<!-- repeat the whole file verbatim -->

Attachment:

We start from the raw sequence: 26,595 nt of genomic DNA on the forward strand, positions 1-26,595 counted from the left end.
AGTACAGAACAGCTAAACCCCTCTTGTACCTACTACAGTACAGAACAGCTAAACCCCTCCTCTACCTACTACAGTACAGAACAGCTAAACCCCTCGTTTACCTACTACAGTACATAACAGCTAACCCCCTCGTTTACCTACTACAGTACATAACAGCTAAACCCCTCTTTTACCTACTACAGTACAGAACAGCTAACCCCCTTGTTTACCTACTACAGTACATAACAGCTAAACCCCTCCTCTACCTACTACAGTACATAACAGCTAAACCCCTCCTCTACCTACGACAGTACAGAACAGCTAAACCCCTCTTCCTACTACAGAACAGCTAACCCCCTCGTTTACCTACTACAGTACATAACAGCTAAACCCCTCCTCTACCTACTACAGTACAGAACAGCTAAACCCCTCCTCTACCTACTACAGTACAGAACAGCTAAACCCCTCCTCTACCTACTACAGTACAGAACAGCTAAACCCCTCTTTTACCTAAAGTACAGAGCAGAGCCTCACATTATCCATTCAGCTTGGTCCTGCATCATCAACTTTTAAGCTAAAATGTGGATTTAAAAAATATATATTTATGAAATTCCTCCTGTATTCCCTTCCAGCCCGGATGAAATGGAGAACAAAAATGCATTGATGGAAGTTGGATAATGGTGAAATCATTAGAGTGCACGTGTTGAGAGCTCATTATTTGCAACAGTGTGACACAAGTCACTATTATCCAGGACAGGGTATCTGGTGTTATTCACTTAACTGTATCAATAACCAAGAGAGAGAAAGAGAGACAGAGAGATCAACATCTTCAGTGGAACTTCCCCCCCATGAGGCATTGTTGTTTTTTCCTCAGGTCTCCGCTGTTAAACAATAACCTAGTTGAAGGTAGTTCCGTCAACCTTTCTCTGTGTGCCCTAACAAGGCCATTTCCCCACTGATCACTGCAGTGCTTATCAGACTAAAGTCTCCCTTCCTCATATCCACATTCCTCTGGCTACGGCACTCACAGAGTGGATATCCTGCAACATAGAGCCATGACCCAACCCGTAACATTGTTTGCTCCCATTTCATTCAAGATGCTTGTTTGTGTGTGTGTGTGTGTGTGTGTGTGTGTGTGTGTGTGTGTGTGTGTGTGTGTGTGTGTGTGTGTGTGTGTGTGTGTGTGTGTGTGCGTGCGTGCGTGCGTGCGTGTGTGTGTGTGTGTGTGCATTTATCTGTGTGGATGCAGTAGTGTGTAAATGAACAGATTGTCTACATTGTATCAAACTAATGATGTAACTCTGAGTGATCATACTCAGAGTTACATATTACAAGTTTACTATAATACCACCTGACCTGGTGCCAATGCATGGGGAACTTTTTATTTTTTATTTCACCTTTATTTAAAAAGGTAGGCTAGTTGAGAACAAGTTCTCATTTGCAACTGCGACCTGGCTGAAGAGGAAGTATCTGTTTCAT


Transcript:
We start from the raw sequence: 26,595 nt of genomic DNA on the forward strand, positions 1-26,595 counted from the left end.
AGTACAGAACAGCTAAACCCCTCTTGTACCTACTACAGTACAGAACAGCTAAACCCCTCCTCTACCTACTACAGTACAGAACAGCTAAACCCCTCGTTTACCTACTACAGTACATAACAGCTAACCCCCTCGTTTACCTACTACAGTACATAACAGCTAAACCCCTCTTTTACCTACTACAGTACAGAACAGCTAACCCCCTTGTTTACCTACTACAGTACATAACAGCTAAACCCCTCCTCTACCTACTACAGTACATAACAGCTAAACCCCTCCTCTACCTACGACAGTACAGAACAGCTAAACCCCTCTTCCTACTACAGAACAGCTAACCCCCTCGTTTACCTACTACAGTACATAACAGCTAAACCCCTCCTCTACCTACTACAGTACAGAACAGCTAAACCCCTCCTCTACCTACTACAGTACAGAACAGCTAAACCCCTCCTCTACCTACTACAGTACAGAACAGCTAAACCCCTCTTTTACCTAAAGTACAGAGCAGAGCCTCACATTATCCATTCAGCTTGGTCCTGCATCATCAACTTTTAAGCTAAAATGTGGATTTAAAAAATATATATTTATGAAATTCCTCCTGTATTCCCTTCCAGCCCGGATGAAATGGAGAACAAAAATGCATTGATGGAAGTTGGATAATGGTGAAATCATTAGAGTGCACGTGTTGAGAGCTCATTATTTGCAACAGTGTGACACAAGTCACTATTATCCAGGACAGGGTATCTGGTGTTATTCACTTAACTGTATCAATAACCAAGAGAGAGAAAGAGAGACAGAGAGATCAACATCTTCAGTGGAACTTCCCCCCCATGAGGCATTGTTGTTTTTTCCTCAGGTCTCCGCTGTTAAACAATAACCTAGTTGAAGGTAGTTCCGTCAACCTTTCTCTGTGTGCCCTAACAAGGCCATTTCCCCACTGATCACTGCAGTGCTTATCAGACTAAAGTCTCCCTTCCTCATATCCACATTCCTCTGGCTACGGCACTCACAGAGTGGATATCCTGCAACATAGAGCCATGACCCAACCCGTAACATTGTTTGCTCCCATTTCATTCAAGATGCTTGTTTGTGTGTGTGTGTGTGTGTGTGTGTGTGTGTGTGTGTGTGTGTGTGTGTGTGTGTGTGTGTGTGTGTGTGTGTGTGTGTGTGTGTGCGTGCGTGCGTGCGTGCGTGTGTGTGTGTGTGTGTGCATTTATCTGTGTGGATGCAGTAGTGTGTAAATGAACAGATTGTCTACATTGTATCAAACTAATGATGTAACTCTGAGTGATCATACTCAGAGTTACATATTACAAGTTTACTATAATACCACCTGACCTGGTGCCAATGCATGGGGAACTTTTTATTTTTTATTTCACCTTTATTTAAAAAGGTAGGCTAGTTGAGAACAAGTTCTCATTTGCAACTGCGACCTGGCTGAAGAGGAAGTATCTGTTTCAT